Call for Papers – Reconsidering the Concept of Decline and the Arts of the Palaiologan Era

Reconsidering the Concept of Decline and the Arts of the Palaiologan Era

Organised by Andrea Mattiello (University of Birmingham) and Maria Alessia Rossi (The Courtauld Institute of Art)

To be held at the University of Birmingham

24th-25th February 2017

Submission deadline: 30th September 2016

This one day and a half conference combines a symposium and a workshop. The aim is to examine and contextualise the artistic and cultural production of the geopolitical centres that were controlled by or in contact with the late Byzantine Empire, such as the Adriatic and Balkan regions, the major islands of Cyprus and Crete, and the regions surrounding the cities of Constantinople, Thessaloniki, and Mystras. This conference will explore the many intellectual implications that are encoded in the innovative artistic production of the Palaiologan Era often simplified by a rigid understanding of what is Byzantine and what is not.

In its last centuries, the political entity of the Empire of the Romaioi released cultural and artistic energies migrating towards new frontiers of intellectual achievements. The intent is to counter-balance the innovation of these works of art with the notion of decline and the narrative of decay frequently acknowledged for this period; and to promote an understanding of transformation where previous cultural heritages were integrated into new socio-political orders.

The Symposium – hosted on the afternoon of the 24 and the morning of the 25 February – will bring together established scholars, early-career scholars, and postgraduate students. Three keynotes will provide the methodological framework for the discussion; while the selected papers will focus solely on the visual expressions and cultural trajectories of the artworks produced during the late Palaiologan Era.

The Workshop, hosted on the afternoon of the 25 February, will offer the opportunity to further the discussion in a more informal setting and for a selected number of Master students to interact and offer brief presentations.

Postgraduate students and early-career scholars are invited to submit proposals for twenty-minute papers on art and architecture history, material culture, visual aspects of palaeography and codicology, and gender studies.

Topics may include but are not limited to:

  • Gift exchange in view of diplomatic missions or dynastic marriages both within the Empire and with its neighbours
  • Visual evidence of the interaction between the Emperor and the Patriarch
  • Innovations in the visual agenda of the Palaiologan dynasty
  • Aspects of religious iconography and visual representations of theological controversies, i.e. Hesychasm
  • Artistic patronage and manuscript production as the outcome of dynastic and institutional interactions
  • Visual and material production as the outcome of political and social circumstances, i.e. the Zealot uprising or the Unionist policy
  • Evidence of artistic exchanges in the depictions of women, men, and children during the Palaiologan Era

Titles of proposed papers, abstracts of 250 words, and a short CV should be sent to Maria Alessia Rossi – m.alessiarossi@icloud.com and Andrea Mattiello – axm570@bham.ac.uk by 30 September 2016.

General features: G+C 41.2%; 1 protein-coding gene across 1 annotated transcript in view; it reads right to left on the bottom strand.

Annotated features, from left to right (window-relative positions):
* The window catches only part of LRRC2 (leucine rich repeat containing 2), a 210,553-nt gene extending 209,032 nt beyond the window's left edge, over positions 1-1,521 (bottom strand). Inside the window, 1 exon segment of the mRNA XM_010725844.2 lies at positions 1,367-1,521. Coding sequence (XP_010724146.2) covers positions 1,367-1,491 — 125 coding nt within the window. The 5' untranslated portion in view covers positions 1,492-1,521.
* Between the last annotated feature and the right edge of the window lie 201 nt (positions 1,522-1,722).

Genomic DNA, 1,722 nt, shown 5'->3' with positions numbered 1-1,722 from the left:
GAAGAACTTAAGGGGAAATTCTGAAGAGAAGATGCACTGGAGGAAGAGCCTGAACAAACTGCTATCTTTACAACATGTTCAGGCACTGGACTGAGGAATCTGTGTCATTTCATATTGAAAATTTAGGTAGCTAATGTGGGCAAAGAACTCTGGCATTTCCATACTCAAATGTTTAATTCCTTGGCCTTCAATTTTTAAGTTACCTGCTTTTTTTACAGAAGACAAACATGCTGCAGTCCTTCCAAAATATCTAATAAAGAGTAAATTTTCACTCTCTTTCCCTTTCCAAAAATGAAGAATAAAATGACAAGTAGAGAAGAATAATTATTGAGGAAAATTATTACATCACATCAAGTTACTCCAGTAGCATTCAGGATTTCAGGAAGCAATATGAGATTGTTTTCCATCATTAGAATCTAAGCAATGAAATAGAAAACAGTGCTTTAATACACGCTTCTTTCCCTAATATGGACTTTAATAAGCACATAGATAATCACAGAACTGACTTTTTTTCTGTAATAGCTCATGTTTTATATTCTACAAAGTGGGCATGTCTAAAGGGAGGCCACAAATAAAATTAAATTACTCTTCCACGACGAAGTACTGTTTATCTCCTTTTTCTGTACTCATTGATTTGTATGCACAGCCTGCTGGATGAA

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Call for Papers – Reconsidering the Concept of Decline and the Arts of the Palaiologan Era

GEM – Antiquarian Visual Culture in Late Palaiologan Mystras 1348-1463

Antiquarian Visual Culture in Late Palaiologan Mystras 1348-1463

Presented by Andrea Mattiello

The Whitting Room (Arts 436), University of Birmingham

5:15 PM 8th June 2016

This communication analyses a series of frescoed, sculptural and spolia artefacts produced and used by artistic workshops active in Mystras from the late 13th to the middle of the 15th century. The analysis relates these artefacts to models, standards and visual exempla from the antique repertoires found in Morea in sites such as Sparta and Corinth. Particular attention will be given to the textual and visual cultural inheritance of the region, partially linked to the idea of the classical past, which, in the late 14th and 15th century, informed some of the interactions between intellectuals in Mystras, Morea and Italy, such as Manuel II Palaiologos, Georgios Gemistos Plethon, Bessarion, Guarino da Verona and Ciriaco d’Ancona. Ultimately this communication will explore the original cultural contribution of the Byzantine court of Mystras in the Despotate of Morea to the modern debate on antiquity and the development of the classical past ideal.

GEM – Antiquarian Visual Culture in Late Palaiologan Mystras 1348-1463

Diogenes -Release of the 2nd Issue

Issue 2 October 2014

Issue 2 (Whole)

Wei-sheng Lin: Editorial

Murat Issi: Οι σκέψεις των Νεο-Οθωμανών περί του Ισλάμ

Styliani Lepida: The poll tax (cizye) in Cyprus during the 17th century: A depiction for the administration of its revenue

Dimos Ntentos: Όψεις αυτοαναφορικότητας στην Expeditio Persica του Γεωργίου Πισίδη

Gözde Önder: Ceramics and Carpets: Icons of Cultural Exchange between Venice and the Ottoman Empire in the 16th century

Rebecca Darley: Review – Experiencing Byzantium: papers from the 44th Spring Symposium of Byzantine Studies, Newcastle and Durham, April 2011

Jason Fossella: Review – The Byzantine Imperial Acts to Venice, Pisa and Genoa, 10th–12th Centuries

Qiang Li: Review – Οι Τούρκοι ανάμεσα στην Κίνα και το Βυζάντιο (552-659 μ.Χ.)

Like Zhang: Review – 拜占庭帝国通史

Annika Asp-Talwar/Jeffrey Brubaker/Matthew Kinloch/Wei-sheng Lin: Supplementum – Byzantine Thirteenth Century Day Wrap-up, 13 May 2014

Matthew Kinloch: Supplementum – South-Western Turkey in the 13th and 21st Centuries

Gemma Masson: Supplementum – Outreach Workshops in Ottoman History

Andrea Mattiello: Supplementum – Cappadocia in Context 2014 – a report

Diogenes -Release of the 2nd Issue